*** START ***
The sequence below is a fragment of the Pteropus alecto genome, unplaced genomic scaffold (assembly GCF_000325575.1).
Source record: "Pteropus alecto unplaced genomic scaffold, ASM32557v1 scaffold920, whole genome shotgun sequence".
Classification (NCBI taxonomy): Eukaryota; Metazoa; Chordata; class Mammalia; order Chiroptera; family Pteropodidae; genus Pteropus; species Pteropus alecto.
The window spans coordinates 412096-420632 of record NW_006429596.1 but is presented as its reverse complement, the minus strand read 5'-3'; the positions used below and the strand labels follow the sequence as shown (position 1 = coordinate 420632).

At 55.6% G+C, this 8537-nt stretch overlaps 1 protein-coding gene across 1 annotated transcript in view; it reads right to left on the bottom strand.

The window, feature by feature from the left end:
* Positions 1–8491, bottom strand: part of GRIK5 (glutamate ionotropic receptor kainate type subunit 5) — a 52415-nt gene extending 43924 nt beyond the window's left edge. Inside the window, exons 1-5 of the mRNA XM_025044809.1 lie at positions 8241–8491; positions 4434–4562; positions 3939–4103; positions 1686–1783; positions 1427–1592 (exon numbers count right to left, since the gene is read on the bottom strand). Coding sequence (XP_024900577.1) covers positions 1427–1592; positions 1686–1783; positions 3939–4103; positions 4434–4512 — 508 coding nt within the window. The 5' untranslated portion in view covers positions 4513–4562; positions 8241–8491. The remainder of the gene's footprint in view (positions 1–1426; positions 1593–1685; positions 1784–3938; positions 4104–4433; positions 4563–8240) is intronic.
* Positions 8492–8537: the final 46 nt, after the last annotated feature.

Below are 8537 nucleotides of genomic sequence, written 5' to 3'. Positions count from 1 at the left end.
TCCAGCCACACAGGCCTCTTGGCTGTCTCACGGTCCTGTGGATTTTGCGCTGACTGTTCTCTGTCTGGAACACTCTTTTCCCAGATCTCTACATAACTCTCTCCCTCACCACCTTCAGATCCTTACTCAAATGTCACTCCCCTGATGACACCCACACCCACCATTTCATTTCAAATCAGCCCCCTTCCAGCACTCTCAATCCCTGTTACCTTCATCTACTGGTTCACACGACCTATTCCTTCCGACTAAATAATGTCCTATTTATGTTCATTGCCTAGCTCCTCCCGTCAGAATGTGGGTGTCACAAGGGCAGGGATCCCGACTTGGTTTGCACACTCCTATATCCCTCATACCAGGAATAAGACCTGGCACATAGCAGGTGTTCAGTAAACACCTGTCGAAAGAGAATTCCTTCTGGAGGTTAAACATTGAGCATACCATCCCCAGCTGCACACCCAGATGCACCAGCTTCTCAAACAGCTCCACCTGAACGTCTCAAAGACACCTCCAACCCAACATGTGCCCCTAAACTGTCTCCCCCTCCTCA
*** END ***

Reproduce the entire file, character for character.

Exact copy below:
The sequence below is a fragment of the Pteropus alecto genome, unplaced genomic scaffold (assembly GCF_000325575.1).
Source record: "Pteropus alecto unplaced genomic scaffold, ASM32557v1 scaffold920, whole genome shotgun sequence".
Classification (NCBI taxonomy): Eukaryota; Metazoa; Chordata; class Mammalia; order Chiroptera; family Pteropodidae; genus Pteropus; species Pteropus alecto.
The window spans coordinates 412096-420632 of record NW_006429596.1 but is presented as its reverse complement, the minus strand read 5'-3'; the positions used below and the strand labels follow the sequence as shown (position 1 = coordinate 420632).

At 55.6% G+C, this 8537-nt stretch overlaps 1 protein-coding gene across 1 annotated transcript in view; it reads right to left on the bottom strand.

The window, feature by feature from the left end:
* Positions 1–8491, bottom strand: part of GRIK5 (glutamate ionotropic receptor kainate type subunit 5) — a 52415-nt gene extending 43924 nt beyond the window's left edge. Inside the window, exons 1-5 of the mRNA XM_025044809.1 lie at positions 8241–8491; positions 4434–4562; positions 3939–4103; positions 1686–1783; positions 1427–1592 (exon numbers count right to left, since the gene is read on the bottom strand). Coding sequence (XP_024900577.1) covers positions 1427–1592; positions 1686–1783; positions 3939–4103; positions 4434–4512 — 508 coding nt within the window. The 5' untranslated portion in view covers positions 4513–4562; positions 8241–8491. The remainder of the gene's footprint in view (positions 1–1426; positions 1593–1685; positions 1784–3938; positions 4104–4433; positions 4563–8240) is intronic.
* Positions 8492–8537: the final 46 nt, after the last annotated feature.

Below are 8537 nucleotides of genomic sequence, written 5' to 3'. Positions count from 1 at the left end.
TCCAGCCACACAGGCCTCTTGGCTGTCTCACGGTCCTGTGGATTTTGCGCTGACTGTTCTCTGTCTGGAACACTCTTTTCCCAGATCTCTACATAACTCTCTCCCTCACCACCTTCAGATCCTTACTCAAATGTCACTCCCCTGATGACACCCACACCCACCATTTCATTTCAAATCAGCCCCCTTCCAGCACTCTCAATCCCTGTTACCTTCATCTACTGGTTCACACGACCTATTCCTTCCGACTAAATAATGTCCTATTTATGTTCATTGCCTAGCTCCTCCCGTCAGAATGTGGGTGTCACAAGGGCAGGGATCCCGACTTGGTTTGCACACTCCTATATCCCTCATACCAGGAATAAGACCTGGCACATAGCAGGTGTTCAGTAAACACCTGTCGAAAGAGAATTCCTTCTGGAGGTTAAACATTGAGCATACCATCCCCAGCTGCACACCCAGATGCACCAGCTTCTCAAACAGCTCCACCTGAACGTCTCAAAGACACCTCCAACCCAACATGTGCCCCTAAACTGTCTCCCCCTCCTCA